But then there were still more times when we'd read a book and it would just click. I'd know exactly why it was significant to society and why it was enjoyable to individuals. One such book remains a favorite of mine to this day: To Kill a Mockingbird by Harper Lee.
I had always hoped to read more from Lee but she never wrote a second book. No one really knows why. Perhaps it was because she tried and failed in private, or maybe she was never inspired to write another, or maybe, maybe it was intentional. Maybe it's the singularity of her amazing work that draws it so much well-deserved attention.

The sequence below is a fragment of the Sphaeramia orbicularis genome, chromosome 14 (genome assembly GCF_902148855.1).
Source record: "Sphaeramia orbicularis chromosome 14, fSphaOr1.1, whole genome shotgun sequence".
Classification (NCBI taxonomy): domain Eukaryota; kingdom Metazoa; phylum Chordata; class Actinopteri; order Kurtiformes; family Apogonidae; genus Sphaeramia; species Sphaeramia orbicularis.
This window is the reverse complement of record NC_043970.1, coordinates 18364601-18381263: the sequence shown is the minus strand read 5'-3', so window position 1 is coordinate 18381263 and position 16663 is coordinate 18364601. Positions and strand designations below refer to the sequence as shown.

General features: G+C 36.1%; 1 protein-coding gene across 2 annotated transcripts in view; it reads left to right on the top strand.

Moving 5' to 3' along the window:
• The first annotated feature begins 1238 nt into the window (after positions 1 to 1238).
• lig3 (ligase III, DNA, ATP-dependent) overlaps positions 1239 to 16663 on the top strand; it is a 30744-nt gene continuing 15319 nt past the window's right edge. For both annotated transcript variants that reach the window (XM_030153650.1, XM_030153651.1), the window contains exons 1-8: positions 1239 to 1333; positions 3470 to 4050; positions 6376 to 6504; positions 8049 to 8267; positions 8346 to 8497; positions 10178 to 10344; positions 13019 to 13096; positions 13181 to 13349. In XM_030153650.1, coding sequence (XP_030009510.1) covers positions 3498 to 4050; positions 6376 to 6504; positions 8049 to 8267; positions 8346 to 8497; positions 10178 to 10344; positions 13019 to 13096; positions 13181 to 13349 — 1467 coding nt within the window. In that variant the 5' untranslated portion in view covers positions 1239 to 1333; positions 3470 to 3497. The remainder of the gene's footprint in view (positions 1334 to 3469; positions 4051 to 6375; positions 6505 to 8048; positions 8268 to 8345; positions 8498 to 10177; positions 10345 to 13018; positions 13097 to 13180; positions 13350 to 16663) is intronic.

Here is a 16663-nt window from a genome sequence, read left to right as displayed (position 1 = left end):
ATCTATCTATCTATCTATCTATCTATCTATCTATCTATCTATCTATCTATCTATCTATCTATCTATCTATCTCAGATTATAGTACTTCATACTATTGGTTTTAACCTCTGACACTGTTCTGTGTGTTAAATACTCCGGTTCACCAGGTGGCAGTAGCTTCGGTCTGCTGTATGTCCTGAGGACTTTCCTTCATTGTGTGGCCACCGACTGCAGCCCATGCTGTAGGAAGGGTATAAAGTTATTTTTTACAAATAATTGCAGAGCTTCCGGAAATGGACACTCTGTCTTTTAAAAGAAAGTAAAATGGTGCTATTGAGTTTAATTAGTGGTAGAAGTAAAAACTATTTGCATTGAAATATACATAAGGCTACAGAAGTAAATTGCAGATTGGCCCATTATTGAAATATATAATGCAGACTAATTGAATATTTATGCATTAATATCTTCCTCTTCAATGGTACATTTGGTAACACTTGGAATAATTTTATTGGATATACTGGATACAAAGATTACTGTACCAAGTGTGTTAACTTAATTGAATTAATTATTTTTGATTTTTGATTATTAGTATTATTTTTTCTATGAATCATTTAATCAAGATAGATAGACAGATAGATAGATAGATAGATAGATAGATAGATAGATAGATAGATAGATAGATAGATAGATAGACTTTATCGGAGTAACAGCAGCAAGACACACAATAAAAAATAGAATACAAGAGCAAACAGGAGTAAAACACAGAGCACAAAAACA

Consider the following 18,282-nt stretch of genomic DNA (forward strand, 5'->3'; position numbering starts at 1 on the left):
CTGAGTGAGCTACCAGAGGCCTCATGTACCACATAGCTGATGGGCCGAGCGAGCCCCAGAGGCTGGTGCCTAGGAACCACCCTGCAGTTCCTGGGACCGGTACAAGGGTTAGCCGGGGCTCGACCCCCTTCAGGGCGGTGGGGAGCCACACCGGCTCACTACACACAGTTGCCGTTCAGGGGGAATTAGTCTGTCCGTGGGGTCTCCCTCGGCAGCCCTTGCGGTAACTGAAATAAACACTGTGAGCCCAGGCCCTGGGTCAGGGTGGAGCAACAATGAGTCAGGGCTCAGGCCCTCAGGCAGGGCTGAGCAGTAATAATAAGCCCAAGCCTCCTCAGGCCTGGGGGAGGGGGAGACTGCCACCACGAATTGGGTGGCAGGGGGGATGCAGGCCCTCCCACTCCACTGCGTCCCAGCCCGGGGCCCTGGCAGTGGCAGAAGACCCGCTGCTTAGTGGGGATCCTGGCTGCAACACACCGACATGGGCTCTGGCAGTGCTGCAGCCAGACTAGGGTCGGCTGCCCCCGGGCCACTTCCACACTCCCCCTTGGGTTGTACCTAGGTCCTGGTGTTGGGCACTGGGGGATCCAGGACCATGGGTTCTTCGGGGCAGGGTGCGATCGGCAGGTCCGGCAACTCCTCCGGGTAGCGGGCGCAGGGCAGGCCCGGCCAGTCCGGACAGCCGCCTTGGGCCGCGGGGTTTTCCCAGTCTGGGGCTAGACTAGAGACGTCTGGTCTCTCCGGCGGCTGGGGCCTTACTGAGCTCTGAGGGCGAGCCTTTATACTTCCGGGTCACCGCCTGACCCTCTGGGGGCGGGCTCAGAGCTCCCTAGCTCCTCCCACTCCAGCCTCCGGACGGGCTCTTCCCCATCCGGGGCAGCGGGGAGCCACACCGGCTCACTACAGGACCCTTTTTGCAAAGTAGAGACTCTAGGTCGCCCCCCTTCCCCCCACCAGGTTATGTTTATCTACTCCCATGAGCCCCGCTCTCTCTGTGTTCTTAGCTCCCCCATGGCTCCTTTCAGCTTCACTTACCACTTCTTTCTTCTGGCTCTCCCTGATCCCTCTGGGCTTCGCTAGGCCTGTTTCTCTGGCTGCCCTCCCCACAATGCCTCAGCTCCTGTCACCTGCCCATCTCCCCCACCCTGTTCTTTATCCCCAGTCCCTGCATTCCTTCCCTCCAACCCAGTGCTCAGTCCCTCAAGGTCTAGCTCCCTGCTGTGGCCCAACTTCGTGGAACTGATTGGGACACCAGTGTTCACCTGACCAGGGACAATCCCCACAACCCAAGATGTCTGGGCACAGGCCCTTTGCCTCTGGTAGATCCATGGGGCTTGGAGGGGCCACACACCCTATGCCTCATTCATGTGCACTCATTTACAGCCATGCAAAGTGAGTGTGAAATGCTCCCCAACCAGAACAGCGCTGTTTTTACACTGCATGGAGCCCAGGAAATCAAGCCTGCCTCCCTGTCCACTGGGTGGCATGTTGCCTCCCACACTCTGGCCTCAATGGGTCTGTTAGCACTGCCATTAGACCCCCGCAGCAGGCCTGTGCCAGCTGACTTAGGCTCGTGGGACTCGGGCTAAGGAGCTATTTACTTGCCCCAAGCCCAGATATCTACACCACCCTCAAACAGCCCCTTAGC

I bring this up because the L.A. Times wrote a great piece last week on the book and the recent documentary "Hey, Boo" by filmmaker Mary McDonagh Murphy. It's definitely one worth sharing:
Harper Lee was working as an airline reservations agent in New York City, struggling to write a novel tentatively titled "Atticus," when a close friend gave her enough money to take time off and finish her book. Published in 1960 with an initial print run of just 5,000 copies, "To Kill a Mockingbird" became an instant phenomenon: a critically acclaimed bestseller and Pulitzer Prize winner, followed by a multiple-Oscar-winning 1962 film featuring the iconic performance of Gregory Peck as courageous Southern lawyer Atticus Finch.Read the rest of the piece HERE